Treeless fells and a lake inbetween,Tthick, dark clouds hanging over the landscape.
View from Termisvaara (Käsivarsi Wilderness Area) to Saana Fell and Lake Kilpisjärvi. Photo: Anna Tammilehto.

Significant data on the state of nature in Lapland: fell nature suffers despite protection (press release 7.2.2024)

According to the results of the project “Remote sensing the habitats of Northern Lapland”, the current situation of more than half of the mountain birch forests and treeless mountain heaths has weakened to varying degrees. This worrisome situation has come to light in the final report of the collaborative project between National Parks Finland and the Finnish Environment Institute (Syke). The project surveyed nearly three million hectares of Northern Lapland’s nature conservation and wilderness areas in 2020–2023.

Metsähallitus, Parks & Wildlife Finland manages 85% of the fell areas, i.e. 1.5 million hectares. It includes almost all the vast wilderness areas of Lapland, the national parks of Pallas–Yllästunturi, Urho Kekkonen and Lemmenjoki as well as the strict nature reserves of Kevo and Malla.

It is difficult to protect nature if you don’t know what is in there and how it changes over time. Up-to-date information on nature is also the basis for the sustainable use of all natural resources.

More than a third of fell habitats in Finland are endangered. The main causes for their endangerment are climate change and intense reindeer grazing and their combined effects. The consequences of climate change include a decline in the number of mountain birch forests as the damage caused by geometrid moths increases, increase of coniferous forests in lower slopes of the fells, reverting to brush, and melting of palsa mounds. Reindeer grazing is part of the fell nature; however, intense grazing pressure weakens the state of dry, lichen-filled fell habitats and dry and dryish mountain birch habitats in particular. In some fell areas, information on nature is inadequate, so the situation may be even worse than estimated and we will not be able to monitor the future change.

Remote sensing to the rescue

Various land use pressures have also increased in the North. As the steward of Natura areas in state-owned land, Metsähallitus, Parks & Wildlife Finland has a major responsibility for maintaining a favourable conservation status of natural habitats in Finland. How to collect reliable nature information from such large areas?

The latest remote sensing methods are needed for mapping and monitoring the areas. Remote sensing materials and their availability, which enable simultaneous monitoring of large areas, have improved in recent years. Methods for interpreting large amounts of data have also improved, thanks to machine learning and other developments.

The objective of the remote sensing project of the nature in Northern Lapland was to update the obsolete biotope data collected in Northern Lapland in 1996–1999, mainly utilising satellite and laser scanning data. The update applies to both nature information and the boundaries of habitats. The total area that included in the remote sensing project is approximately 2.8 million hectares, as it also includes habitats other than fells.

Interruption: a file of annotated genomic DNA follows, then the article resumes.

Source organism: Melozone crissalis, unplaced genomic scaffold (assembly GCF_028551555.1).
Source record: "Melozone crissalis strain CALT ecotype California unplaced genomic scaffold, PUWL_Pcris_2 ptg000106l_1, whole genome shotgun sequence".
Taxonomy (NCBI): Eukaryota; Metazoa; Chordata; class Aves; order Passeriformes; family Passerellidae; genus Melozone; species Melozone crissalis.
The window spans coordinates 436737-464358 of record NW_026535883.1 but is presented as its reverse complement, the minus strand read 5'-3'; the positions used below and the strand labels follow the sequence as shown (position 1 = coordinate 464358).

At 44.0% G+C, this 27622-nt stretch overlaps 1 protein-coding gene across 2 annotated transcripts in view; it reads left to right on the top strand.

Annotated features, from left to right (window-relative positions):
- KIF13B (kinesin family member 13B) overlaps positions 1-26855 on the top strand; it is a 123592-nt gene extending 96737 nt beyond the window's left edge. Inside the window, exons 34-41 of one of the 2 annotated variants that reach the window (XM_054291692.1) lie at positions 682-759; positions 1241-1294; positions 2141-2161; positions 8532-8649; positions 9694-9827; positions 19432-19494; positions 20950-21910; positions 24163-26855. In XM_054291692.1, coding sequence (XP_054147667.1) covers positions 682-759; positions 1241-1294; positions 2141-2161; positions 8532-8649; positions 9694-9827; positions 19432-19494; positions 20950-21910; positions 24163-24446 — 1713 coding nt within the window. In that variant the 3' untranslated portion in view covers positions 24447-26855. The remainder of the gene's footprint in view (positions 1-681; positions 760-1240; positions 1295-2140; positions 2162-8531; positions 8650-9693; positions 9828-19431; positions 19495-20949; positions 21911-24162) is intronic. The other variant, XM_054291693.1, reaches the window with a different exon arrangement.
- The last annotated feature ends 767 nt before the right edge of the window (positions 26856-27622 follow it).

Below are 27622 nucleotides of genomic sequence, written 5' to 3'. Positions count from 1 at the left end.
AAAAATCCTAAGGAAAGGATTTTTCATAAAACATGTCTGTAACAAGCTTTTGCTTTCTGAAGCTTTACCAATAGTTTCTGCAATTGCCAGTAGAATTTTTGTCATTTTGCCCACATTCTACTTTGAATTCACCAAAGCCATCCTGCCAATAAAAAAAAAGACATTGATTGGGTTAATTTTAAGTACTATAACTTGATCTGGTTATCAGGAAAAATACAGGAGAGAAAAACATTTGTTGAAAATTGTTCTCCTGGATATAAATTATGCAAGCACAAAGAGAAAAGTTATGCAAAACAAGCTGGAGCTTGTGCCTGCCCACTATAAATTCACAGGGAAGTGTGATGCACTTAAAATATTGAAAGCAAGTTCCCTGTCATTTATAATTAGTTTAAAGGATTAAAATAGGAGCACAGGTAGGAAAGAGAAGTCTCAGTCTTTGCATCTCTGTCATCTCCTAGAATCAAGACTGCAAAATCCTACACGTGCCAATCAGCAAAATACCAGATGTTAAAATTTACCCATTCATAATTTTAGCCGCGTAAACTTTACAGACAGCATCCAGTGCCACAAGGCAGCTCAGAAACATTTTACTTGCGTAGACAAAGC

The project developed, tested and introduced the latest remote sensing methods and materials for monitoring habitats. Remote sensing methods are not suitable for the mapping and monitoring of all habitas, so field surveys were also needed. In addition, remote sensing methods require reliable information from the field both to help interpretation and to ensure the quality of the data produced.

Cooperation with the Finnish Environment Institute

The project was carried out in collaboration with the Finnish Environment Institute (SYKE). SYKE has plenty of expertise in remote sensing.

SYKE compiled the necessary source materials for the project, such as the time series of the Sentinel satellite images and the products calculated from them, as well as data produced through laser scanning which describes the vegetation. Based on this data, biotope data will be updated and a new polygon network will be created. The production of a new polygon network will be based on SYKE’s interpretation of remote sensing data. New field data collected by Metsähallitus will support the work. In terms of some habitats, additional research is also carried out so that remote sensing methods can be used to reliably assess how representative their state is and how much they are in their natural state.

Utilising the information

The updated nature information will be stored in the Protected area compartment information system (SAKTI) maintained by Metsähallitus, Parks & Wildlife Finland. There it will be available when preparing the management and use plans for protected areas, evaluations of the status of Natura areas, and various statements and other evaluations. The information is also directly available to SYKE and the Centres for Economic Development, Transport and the Environment through the system. This means that the information can also be easily utilised in, for example, reporting required under the EU Habitats Directive and assessments of endangered habitats.

Project duration and funding

Project duration: 3 years (2020–2022)
Annual budget: € 310,000
Funding: Ministry of the Environment/Government future investments and the Finnish Environment Institute

Contact information

Project Coordinator Anna Tammilehto
Metsähallitus, Parks & Wildlife Finland, Lapland

More information

At the website you find information on the Wilderness Areas, National Parks and Strict Nature Reserves in Lapland as hiking destinations as well as conservation areas (

Last updated 3 April 2024